Arrow: 405 “Haunted” Review
Reviewed by Louis Rabinowitz.
Constantine might not have gelled entirely as a show before it was taken off the air in untimely fashion early this year, but there was one unqualified success from the cancelled show – Matt Ryan’s acclaimed take on magician and petty dabbler in the dark arts, John Constantine. With the powers that be having wrangled the rights to have Constantine on Arrow, was this long-awaited Constantine episode a success?
Surprisingly enough, Constantine is far more of a supporting player in Haunted than I expected, with the majority of his screen-time actually occurring in the flashbacks. It’s understandable, given that there’s only a need for Constantine to enter the present day story late on, but it’s still a tad disappointing to get relatively little screen-time for a character whose appearance was hyped up as the crux of this episode, when it’s merely one element. Nonetheless, Matt Ryan really makes Constantine’s screen-time count, effortlessly slipping back into the charismatic, entertaining shoes of the character that gained him so many plaudits – more than ever, it’s plainly apparent than Ryan fits the role like a glove, and it’s a real shame that he was only called up for a sole appearance. Constantine’s only really there as a plot device in the modern day, but he does also serve to give the meandering flashbacks a solid jolt by stripping away much of the blandness that had really weighed down this year’s island adventures.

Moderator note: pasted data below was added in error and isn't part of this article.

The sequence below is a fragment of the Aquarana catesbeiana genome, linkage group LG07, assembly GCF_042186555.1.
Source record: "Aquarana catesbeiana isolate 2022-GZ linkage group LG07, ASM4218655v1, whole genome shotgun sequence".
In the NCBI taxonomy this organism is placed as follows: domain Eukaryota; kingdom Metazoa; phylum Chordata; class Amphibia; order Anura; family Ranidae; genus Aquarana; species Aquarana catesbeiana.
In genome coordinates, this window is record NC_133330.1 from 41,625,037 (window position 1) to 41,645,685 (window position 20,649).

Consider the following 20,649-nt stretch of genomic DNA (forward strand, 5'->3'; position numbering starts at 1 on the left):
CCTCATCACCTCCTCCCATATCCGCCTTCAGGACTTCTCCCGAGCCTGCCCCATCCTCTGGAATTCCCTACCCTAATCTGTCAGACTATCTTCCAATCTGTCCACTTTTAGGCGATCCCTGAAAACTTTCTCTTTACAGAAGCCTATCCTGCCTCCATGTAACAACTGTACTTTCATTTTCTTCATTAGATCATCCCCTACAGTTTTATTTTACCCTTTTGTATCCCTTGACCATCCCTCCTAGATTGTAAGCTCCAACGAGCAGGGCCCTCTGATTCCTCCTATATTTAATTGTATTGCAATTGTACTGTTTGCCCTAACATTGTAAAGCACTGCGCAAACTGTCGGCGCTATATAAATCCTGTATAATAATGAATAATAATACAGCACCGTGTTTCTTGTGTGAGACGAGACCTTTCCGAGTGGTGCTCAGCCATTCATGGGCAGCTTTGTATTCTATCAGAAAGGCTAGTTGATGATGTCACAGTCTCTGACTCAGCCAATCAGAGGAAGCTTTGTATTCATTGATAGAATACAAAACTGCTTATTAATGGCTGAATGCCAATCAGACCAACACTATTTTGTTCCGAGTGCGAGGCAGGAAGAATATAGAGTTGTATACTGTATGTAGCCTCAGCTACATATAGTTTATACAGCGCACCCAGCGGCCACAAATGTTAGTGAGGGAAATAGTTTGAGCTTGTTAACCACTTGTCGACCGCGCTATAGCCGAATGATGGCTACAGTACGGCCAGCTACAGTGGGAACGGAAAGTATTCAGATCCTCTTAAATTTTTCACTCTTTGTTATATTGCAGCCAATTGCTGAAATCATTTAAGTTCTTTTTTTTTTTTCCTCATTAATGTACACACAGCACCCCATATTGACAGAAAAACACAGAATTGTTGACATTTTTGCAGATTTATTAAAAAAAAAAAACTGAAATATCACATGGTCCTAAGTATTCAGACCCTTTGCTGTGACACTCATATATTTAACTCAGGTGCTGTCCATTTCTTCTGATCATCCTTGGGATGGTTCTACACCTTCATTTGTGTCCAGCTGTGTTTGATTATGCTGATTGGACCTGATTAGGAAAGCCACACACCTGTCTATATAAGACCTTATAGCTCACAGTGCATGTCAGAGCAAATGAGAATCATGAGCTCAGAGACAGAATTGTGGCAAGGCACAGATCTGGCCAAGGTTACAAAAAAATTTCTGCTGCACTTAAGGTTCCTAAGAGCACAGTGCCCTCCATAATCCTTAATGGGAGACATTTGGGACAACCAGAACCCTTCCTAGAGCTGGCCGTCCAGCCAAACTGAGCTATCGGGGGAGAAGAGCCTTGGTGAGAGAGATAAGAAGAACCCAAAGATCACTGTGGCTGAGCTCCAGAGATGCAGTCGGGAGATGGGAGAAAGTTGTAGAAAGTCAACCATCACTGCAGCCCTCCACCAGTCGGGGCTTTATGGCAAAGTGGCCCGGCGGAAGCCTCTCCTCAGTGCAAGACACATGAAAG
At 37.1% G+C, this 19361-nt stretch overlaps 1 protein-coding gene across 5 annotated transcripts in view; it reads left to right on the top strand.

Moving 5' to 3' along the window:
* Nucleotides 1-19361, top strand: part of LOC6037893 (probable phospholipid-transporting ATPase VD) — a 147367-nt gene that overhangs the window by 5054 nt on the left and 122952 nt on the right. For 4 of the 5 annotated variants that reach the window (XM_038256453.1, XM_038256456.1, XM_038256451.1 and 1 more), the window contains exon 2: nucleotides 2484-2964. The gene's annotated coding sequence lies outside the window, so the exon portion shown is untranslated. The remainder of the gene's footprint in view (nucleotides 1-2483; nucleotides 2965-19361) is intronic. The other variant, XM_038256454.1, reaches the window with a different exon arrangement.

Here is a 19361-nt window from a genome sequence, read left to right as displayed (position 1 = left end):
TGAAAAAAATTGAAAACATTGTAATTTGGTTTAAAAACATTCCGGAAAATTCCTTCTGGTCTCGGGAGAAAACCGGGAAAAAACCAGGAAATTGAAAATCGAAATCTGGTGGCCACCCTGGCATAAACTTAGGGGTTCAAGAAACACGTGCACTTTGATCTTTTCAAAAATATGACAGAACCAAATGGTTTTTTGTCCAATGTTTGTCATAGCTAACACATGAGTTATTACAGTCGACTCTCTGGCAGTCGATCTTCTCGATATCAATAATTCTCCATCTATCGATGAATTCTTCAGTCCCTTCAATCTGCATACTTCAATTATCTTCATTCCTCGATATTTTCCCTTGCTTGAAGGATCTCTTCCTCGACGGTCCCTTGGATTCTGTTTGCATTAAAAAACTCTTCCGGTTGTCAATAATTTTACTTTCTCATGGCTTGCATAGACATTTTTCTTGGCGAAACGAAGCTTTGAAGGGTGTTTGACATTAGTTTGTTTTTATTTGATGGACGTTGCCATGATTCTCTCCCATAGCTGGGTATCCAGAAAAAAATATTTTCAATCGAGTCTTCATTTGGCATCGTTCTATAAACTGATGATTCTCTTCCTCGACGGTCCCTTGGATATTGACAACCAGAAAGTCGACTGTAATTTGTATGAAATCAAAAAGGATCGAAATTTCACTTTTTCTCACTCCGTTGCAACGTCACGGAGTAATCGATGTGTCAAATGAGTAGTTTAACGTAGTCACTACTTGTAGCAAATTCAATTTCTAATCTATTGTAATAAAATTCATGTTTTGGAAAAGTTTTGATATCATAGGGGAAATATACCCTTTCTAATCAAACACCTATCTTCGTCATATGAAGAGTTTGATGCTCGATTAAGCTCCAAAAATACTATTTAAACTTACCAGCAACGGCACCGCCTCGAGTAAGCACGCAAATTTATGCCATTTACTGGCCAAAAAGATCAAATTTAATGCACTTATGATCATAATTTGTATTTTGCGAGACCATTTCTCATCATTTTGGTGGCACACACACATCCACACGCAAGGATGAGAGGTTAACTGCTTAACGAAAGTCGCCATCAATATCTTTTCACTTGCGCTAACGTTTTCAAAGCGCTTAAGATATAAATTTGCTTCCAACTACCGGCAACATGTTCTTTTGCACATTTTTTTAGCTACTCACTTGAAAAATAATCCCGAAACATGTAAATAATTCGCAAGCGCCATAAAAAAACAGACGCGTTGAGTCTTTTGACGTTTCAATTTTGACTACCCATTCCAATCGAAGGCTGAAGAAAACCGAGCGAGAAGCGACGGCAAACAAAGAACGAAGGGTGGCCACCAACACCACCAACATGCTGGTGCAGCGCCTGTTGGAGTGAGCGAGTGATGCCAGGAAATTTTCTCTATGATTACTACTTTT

It was inevitable that Oliver would come into contact with magic and mysticism in this year’s flashbacks, given his established prior knowledge of them, but it’s still a relief to have something a little more unusual thrown into the mix. There’s still many of the issues that have plagued the flashbacks early on, such as a meandering pace where the status quo is continuously threatened then repaired (I guess that cliffhanger from last week didn’t matter that much, then), but it seems John Constantine’s appearance is to thank for introducing a little more wacky comic book intrigue into what had been a painfully conventional plotline so far.
With Constantine only entering late on, most of Haunted focused on the hunt for the escaped, feral Sara. It’s a solid enough plot that gives Thea, who is fast becoming a heavyweight in terms of character depth, plenty to do, even if it settles into a predictable formula of Sara being cornered then fleeing (which happened about four times – a little too much) – and considering this is still very much setting up a spin-off, it’s handled just about as well as it could be given that it’s not really a plotline with many long-term benefits for Arrow. Perhaps the most intriguing thing Sara’s plot delivers is a thorough examination of the tumultuous, complicated relationship between Oliver and Laurel. This was a long time coming, and the plotline does achieve a successful conclusion and moments of inspiration, but Arrow wobbles just a little on the way.